Peter Tatchell, right, and his colleague Pliny Soocoormanee, left, are alleged to be prevented from leaving their hotel after planning a protest at the IOC Session ©Peter Tatchell Foundation

Human rights activist Peter Tatchell has said he is being prevented from leaving his hotel room by police in Mumbai, having planned a protest at the International Olympic Committee (IOC) Session here.

The experienced British campaigner had wanted to use the second day of the Session on Monday (October 16) as an opportunity to make the case for the IOC to prioritise human rights considerations in its awarding of the 2036 Olympics and Paralympics.

However, Tatchell is unable to leave his hotel room in the Indian city of Mumbai, having been told by police that protests cannot take place near the venue for Session.

He had insisted he was permitted to protest under the Indian Constitution, but alleges he was told this right does not apply for foreign visitors.

"When I pointed out that the Indian Constitution guarantees freedom of expression and the right to assembly and peaceful protest, I was told 'these rights only apply to Indian citizens, foreigners do not have these rights'," Tatchell said.

"I was stunned.

"I assumed that India was a democracy and that peaceful protests by anyone were allowed.

"This ban is a blow to India’s democratic reputation.

"It is what we expect from police state regimes."

According to the Peter Tatchell Foundation, six police officers interrogated Tatchell and his colleague Pliny Soocoormanee for two hours at their hotel yesterday (October 13).

Tatchell's "preventative detention" was explained to him by police this morning, and some of his belongings searched with his diary photographed without a warrant.

Four police officers remain present in the lobby of the hotel to prevent Tatchell from leaving, the Foundation has reported.

Tatchell had requested to distribute a briefing document explaining human rights concerns in several of the countries interested in the 2036 Olympics and Paralympics, including China, Turkey, Indonesia, Egypt, Hungary and Qatar, to IOC members and journalists instead.

However, this was rebuffed.

"It is shocking that India feels so threatened by a simple briefing on human rights violations," Tatchell said.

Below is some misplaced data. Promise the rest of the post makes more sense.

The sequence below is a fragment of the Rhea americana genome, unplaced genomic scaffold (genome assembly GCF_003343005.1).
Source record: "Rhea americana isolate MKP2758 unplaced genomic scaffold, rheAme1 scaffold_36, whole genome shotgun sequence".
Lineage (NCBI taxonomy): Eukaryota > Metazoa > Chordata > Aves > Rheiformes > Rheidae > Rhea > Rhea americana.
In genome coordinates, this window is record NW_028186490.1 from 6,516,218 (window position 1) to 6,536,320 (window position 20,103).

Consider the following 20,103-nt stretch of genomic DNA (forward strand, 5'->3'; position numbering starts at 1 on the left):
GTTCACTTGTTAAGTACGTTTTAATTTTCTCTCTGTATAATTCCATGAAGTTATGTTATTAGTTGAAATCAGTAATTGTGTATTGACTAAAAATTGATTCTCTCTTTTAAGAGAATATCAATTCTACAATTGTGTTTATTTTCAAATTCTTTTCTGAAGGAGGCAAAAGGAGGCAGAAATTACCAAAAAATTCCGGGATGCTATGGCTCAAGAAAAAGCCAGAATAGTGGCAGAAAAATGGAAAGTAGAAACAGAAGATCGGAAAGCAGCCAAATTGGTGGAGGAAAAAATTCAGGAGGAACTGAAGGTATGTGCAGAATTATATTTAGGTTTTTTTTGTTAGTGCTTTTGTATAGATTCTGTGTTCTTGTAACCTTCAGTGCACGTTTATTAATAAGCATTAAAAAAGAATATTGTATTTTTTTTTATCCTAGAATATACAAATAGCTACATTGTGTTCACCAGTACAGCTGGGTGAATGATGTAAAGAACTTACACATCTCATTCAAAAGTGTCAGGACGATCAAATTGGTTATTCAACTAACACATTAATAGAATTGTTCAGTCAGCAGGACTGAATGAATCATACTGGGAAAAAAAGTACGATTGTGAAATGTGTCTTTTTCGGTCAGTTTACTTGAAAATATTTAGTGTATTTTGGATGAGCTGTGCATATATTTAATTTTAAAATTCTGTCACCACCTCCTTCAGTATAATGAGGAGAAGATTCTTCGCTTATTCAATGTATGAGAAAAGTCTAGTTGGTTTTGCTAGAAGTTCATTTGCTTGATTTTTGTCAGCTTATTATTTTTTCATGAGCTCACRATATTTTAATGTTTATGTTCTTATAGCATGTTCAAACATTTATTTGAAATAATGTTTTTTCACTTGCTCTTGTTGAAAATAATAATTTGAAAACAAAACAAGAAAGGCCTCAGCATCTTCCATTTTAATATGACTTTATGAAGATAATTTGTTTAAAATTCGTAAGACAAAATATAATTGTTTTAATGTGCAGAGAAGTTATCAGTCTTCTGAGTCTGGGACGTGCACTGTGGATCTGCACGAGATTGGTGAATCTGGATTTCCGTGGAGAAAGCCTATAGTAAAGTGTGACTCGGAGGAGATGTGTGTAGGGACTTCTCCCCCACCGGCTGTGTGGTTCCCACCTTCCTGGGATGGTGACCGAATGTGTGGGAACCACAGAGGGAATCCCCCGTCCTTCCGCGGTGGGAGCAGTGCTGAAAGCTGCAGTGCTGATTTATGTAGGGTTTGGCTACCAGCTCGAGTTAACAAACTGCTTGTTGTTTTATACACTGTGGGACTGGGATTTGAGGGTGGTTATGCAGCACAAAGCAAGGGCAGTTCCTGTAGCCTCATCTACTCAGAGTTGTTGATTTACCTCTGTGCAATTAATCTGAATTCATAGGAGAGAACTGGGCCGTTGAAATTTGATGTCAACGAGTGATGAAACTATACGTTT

"The officers were repeatedly on their mobile phones consulting with senior police colleagues and unknown others.

"The police were very courteous, friendly and charming throughout.

"Their extensive phone calls seemed to suggest that they were trying to find a compromise.

"But they appeared to be under orders from higher-ups to ban any action directed at the IOC.

"In the end, officers urged us not to protest and warned of possible detention and deportation if we did."

Peter Tatchell has been warned he faces legal action if he breaches his tourist visa in India ©Peter Tatchell Foundation
Peter Tatchell has been warned he faces legal action if he breaches his tourist visa in India ©Peter Tatchell Foundation

Next steps are being discussed with colleagues from the Foundation in London.

Tatchell was later served with a notice under Section 14 of the Foreigners Act 1946 signed by Kurla police station senior inspector Ashok Khot warning any activity which deviates from the purposes of his visit under a tourist visa would risk legal action.

"Right now, India feels like a police state, like what I experienced at the World Cups in Moscow in 2018 and Qatar in 2022," Tatchell claimed.

Tatchell reported he was arrested at the men's FIFA World Cup in Qatar last year, which was marred by concerns over the host nation's human rights record including its treatment of lesbian, gay, bisexual, transgender and queer (LGBTQ+) people, women and migrant workers, although the authorities denied the claims.

Speaking via video-link from his hotel room, Tatchell told insidethegames his requests to leave for the purpose of visiting tourist sites or purchasing food had also been denied.

The IOC Session is due to take place from tomorrow until Tuesday in Mumbai ©Getty Images
The IOC Session is due to take place from tomorrow until Tuesday in Mumbai ©Getty Images

He described his case as an "own goal" for India, and its reaction to what would have been "a very low-key protest" as "oppressive and intimidatory".

Tatchell acknowledged "far more serious" human rights concerns in India than his case, but argued it "does suggest if India hosted the 2036 Olympics it would have a zero-tolerance to any form of protest".

He said he had been in contact with the British Foreign, Commonwealth and Development Office, which had informed him being detained in a hotel is "very unusual" in India.

Tatchell is due to fly back to London on Wednesday (October 18).

insidethegames has contacted Kurla police station and the IOC for a comment.